In George Orwell 's short story titled “Shooting an Elephant” presented an event that changed a countries civilization. George’s life in Burma, and the prejudice placed by the people he oppressed inspired his writing through the uses of setting, style, and theme. In George Orwell’s “Shooting an Elephant” Orwell no specific event influenced this piece rather it was an accumulation of many small events of prejudice and hate by an opposing group of
George Orwell held a unique perspective on Britain’s involvement in Burma. Through his own experiences in Burma, he developed an inner struggle between following orders and opposing imperialism, that he expressed in the story Shooting an Elephant. Orwell was born under the name Eric Blair in colonial India. As an adult, he joined the Imperial Police stationed in Burma, where he soon discovered a conflict brewing within himself. He was naturally a reflective person, analyzing what he saw to be obvious disparities in the two sides of an Imperialistic relationship.
Also letting his audience know that he was influenced by the people to shoot this elephant and immediately regretted it. Therefore, the narrator fell under peer pressure by the Burma people by shooting the elephant. With that being said he should've stuck to his gut and his instinct to not kill the poor animal instead of trying to win over the Burma people and look like a hero. All in all he was trying to do the right thing and help the people, instead he killed an elephant during must in cold blood to feel
A Critical Analysis of the Rhetorical Strategies Used in Orwell’s “Shooting an Elephant”. In George Orwell’s “Shooting an Elephant”, the author begins with a definite statement about his views toward British Imperialism. Orwell uses pathos to appeal to the readers emotions about his situation and also uses logos when trying to decide on shooting the elephant. His powerful technique of illustrating the message, “Imperialism was an evil thing” and that it affects both the oppressor and the oppressed is effective with the use of description, classical appeals, extended metaphors, and rhetorical devices.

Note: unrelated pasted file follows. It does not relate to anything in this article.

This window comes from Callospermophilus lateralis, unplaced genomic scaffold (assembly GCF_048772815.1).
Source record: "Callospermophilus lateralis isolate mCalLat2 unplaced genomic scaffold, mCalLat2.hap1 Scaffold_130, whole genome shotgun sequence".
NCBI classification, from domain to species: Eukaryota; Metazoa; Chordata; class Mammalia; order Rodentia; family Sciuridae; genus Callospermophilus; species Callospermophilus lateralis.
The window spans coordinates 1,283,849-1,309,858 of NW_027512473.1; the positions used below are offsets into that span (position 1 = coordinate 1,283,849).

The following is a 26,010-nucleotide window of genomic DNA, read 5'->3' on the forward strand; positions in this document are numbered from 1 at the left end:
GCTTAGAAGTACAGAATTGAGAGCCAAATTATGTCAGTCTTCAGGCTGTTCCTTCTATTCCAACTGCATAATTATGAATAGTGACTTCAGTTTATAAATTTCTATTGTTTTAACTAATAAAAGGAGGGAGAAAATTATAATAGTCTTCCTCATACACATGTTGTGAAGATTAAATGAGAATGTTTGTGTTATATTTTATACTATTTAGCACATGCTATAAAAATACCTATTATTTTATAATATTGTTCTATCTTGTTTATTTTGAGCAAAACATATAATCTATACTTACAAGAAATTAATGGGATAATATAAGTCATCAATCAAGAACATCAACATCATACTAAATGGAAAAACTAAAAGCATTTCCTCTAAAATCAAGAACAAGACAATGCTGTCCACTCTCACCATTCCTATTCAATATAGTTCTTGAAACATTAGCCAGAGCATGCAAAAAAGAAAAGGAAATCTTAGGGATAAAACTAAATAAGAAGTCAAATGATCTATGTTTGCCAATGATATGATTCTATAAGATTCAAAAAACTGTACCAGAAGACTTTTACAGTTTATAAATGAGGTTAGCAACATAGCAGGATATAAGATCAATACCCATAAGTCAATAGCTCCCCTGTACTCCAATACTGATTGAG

“with two thousand people marching at my heels, and then to trail feebly away, having done nothing -- no, that was impossible. The crowd would laugh at me. And my whole life, every white man's life in the East, was one long struggle not to be laughed at"(Orwell 299). However, Orwell eventually shoots the elephant so that he does not look like a
“Every experience, no matter how bad it seems, holds within it a blessing of some kind. The goal is to find it.” This quote from Buddhism depicts the idea of the short story, Shooting an Elephant, by George Orwell. In the story Orwell committed the crime of shooting an elephant, which legally he had the right to do, but morally felt guilty about killing an innocent animal. According to Everything's an Argument, a correct causal argument needs to have a claim, warrant, and evidence. Even though Orwell did commit the crime of shooting an elephant, throughout the story he used ethos, pathos, and figurative language to convince the audience if given the opportunity he would never shoot an elephant again because the elephant represents the innocence of people.
Hannah Edmiston Boudreau AP Language Friday 25 September, 2015 Shooting an Elephant Analyzing Rhetorical Devices Shooting an Elephant, written by George Orwell in 1936, describes his experience working as a British officer located in Moulmein, Burma. He writes his essay to reveal the cruelty and disastrous outcome of imperialism he witnesses. Orwell uses strong resource of language such as symbolism, metaphors and imagery to express his disdain for British imperialism. Orwell uses symbolism to connect the character of the elephant to the effects of imperialism.